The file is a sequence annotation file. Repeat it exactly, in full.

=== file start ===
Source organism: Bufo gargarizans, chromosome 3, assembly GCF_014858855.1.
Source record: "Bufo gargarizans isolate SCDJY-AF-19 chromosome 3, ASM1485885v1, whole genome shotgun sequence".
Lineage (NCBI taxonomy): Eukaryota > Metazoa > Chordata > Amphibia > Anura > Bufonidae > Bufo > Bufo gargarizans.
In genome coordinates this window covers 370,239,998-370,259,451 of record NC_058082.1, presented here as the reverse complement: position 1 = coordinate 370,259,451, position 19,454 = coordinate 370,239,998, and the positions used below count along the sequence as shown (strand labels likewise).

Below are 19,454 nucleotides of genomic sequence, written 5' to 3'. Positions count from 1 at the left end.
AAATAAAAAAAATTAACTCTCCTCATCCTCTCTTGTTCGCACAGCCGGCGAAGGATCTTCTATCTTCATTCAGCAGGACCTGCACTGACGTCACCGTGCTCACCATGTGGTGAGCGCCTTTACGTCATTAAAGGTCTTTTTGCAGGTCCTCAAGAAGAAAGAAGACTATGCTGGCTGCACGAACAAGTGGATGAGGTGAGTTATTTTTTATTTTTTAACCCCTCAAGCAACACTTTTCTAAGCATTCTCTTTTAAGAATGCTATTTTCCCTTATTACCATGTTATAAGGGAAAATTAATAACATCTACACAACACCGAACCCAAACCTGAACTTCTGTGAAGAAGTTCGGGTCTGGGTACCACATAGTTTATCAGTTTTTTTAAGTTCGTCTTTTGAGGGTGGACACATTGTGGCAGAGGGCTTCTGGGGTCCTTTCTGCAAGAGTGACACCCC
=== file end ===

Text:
Source organism: Bufo gargarizans, chromosome 3, assembly GCF_014858855.1.
Source record: "Bufo gargarizans isolate SCDJY-AF-19 chromosome 3, ASM1485885v1, whole genome shotgun sequence".
Lineage (NCBI taxonomy): Eukaryota > Metazoa > Chordata > Amphibia > Anura > Bufonidae > Bufo > Bufo gargarizans.
In genome coordinates this window covers 370,239,998-370,259,451 of record NC_058082.1, presented here as the reverse complement: position 1 = coordinate 370,259,451, position 19,454 = coordinate 370,239,998, and the positions used below count along the sequence as shown (strand labels likewise).

Below are 19,454 nucleotides of genomic sequence, written 5' to 3'. Positions count from 1 at the left end.
AAATAAAAAAAATTAACTCTCCTCATCCTCTCTTGTTCGCACAGCCGGCGAAGGATCTTCTATCTTCATTCAGCAGGACCTGCACTGACGTCACCGTGCTCACCATGTGGTGAGCGCCTTTACGTCATTAAAGGTCTTTTTGCAGGTCCTCAAGAAGAAAGAAGACTATGCTGGCTGCACGAACAAGTGGATGAGGTGAGTTATTTTTTATTTTTTAACCCCTCAAGCAACACTTTTCTAAGCATTCTCTTTTAAGAATGCTATTTTCCCTTATTACCATGTTATAAGGGAAAATTAATAACATCTACACAACACCGAACCCAAACCTGAACTTCTGTGAAGAAGTTCGGGTCTGGGTACCACATAGTTTATCAGTTTTTTTAAGTTCGTCTTTTGAGGGTGGACACATTGTGGCAGAGGGCTTCTGGGGTCCTTTCTGCAAGAGTGACACCCC